Monday, 4 April 2011

Advice for Keeping Judges (and the rest of us) Safe Online

An interview of Stacia A. Hylton, Director of the U.S. Marshals Service in the March, 2011 edition of the U.S. Federal Court's Third Branch Newsletter contained some advice for judge's online safety.

"The explosion of the use of social media on the Internet has created a number of security challenges for the judiciary. Social media, along with the availability of personal information and public records on the Internet, create an environment of additional security risks. One such risk is the potential for the release of sensitive information. This could be as simple as a family member inadvertently posting information about the family’s home. These items can jeopardize the security of a federal judge.

Public information continues to pose challenges to the court family. For many years, the Marshals Service has advised the people we protect to have unlisted phone numbers and use the courthouse address instead of the home address whenever possible. Technology has provided greater access to information. Through computers, individuals can plug a little information into a public record search engine and receive a lot of information. For that reason, we strongly urge judges and other officials to complete “opt-out” forms for individual information providers. We have coordinated with the Administrative Office so that the opt-out information is available for judges to follow. Judges also need to be very conscious about who they give information to, and even where purchases are made. This is because data aggregators are constantly compiling and selling updated personal information to public record sites, for example, matching credit card numbers with home mailing addresses.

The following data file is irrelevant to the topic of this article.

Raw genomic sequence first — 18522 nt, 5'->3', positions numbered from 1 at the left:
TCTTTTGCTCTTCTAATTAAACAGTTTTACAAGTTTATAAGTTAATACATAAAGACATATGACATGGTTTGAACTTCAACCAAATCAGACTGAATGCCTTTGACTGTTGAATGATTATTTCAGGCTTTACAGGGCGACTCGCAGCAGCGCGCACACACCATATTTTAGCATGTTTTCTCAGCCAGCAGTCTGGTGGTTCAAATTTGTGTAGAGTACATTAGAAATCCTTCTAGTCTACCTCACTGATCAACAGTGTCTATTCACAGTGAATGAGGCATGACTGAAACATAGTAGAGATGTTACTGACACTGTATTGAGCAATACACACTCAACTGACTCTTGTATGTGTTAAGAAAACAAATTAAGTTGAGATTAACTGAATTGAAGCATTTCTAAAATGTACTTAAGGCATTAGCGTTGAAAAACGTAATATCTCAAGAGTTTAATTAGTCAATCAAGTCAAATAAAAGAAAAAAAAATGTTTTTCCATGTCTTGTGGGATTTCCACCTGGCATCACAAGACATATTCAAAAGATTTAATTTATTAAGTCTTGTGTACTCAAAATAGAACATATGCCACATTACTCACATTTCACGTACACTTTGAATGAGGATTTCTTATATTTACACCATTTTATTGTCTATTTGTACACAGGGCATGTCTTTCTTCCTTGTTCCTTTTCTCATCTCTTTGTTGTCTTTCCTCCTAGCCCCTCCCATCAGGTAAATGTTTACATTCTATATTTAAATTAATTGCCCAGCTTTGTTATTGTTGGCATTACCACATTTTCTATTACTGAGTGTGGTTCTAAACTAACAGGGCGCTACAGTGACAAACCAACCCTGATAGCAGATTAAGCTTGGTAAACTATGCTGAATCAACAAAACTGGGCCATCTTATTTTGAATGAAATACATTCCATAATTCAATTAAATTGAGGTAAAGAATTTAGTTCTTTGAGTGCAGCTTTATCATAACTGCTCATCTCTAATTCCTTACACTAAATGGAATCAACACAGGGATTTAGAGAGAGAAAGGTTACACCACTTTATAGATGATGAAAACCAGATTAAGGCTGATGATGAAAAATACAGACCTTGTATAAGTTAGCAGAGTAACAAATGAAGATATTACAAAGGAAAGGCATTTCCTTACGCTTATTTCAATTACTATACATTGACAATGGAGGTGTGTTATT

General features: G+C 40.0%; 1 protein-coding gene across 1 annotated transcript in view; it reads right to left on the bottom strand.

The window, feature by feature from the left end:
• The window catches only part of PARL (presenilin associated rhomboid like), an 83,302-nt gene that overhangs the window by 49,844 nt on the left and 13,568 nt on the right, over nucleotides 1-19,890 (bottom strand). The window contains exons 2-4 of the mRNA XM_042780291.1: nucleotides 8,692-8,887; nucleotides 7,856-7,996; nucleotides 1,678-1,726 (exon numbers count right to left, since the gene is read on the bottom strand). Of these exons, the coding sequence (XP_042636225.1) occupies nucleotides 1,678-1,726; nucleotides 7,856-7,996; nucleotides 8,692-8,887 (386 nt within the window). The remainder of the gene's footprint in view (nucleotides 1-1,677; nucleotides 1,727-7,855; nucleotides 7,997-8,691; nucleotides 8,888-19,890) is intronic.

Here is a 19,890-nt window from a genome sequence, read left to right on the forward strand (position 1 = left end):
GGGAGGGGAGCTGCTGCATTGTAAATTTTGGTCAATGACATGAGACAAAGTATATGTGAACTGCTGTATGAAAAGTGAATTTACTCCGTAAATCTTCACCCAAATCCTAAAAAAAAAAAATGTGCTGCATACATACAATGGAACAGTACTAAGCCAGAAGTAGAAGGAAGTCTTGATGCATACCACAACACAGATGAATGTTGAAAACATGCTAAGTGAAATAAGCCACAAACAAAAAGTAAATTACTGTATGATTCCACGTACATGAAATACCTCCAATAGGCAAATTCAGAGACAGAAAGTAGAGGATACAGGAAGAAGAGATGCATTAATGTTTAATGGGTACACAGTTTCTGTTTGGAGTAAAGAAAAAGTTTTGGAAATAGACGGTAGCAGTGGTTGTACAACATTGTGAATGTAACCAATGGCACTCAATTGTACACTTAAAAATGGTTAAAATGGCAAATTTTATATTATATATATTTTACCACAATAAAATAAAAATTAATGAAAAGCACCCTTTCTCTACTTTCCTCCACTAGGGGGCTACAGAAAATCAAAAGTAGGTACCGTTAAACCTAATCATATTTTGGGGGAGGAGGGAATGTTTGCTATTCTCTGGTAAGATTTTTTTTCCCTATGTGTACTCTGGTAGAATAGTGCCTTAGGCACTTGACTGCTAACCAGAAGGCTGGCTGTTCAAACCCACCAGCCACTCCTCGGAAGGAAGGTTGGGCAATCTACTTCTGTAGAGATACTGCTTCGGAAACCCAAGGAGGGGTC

We have also recently begun briefing judicial officers and staff on the risk posed by “geo-tagging” of photographs posted to the Internet. GPS-enabled cameras, as well as iPhones, embed the longitude and latitude of the location a picture was taken. If, for example, a photo of a judge and his or her family is posted on certain Internet sites, someone can grab the geo-tag and identify the location of a private residence.

Just as with e-mail or phone calls, if a judge becomes aware of a threat or inappropriate communication on the Web, he or she should immediately notify the Marshals."

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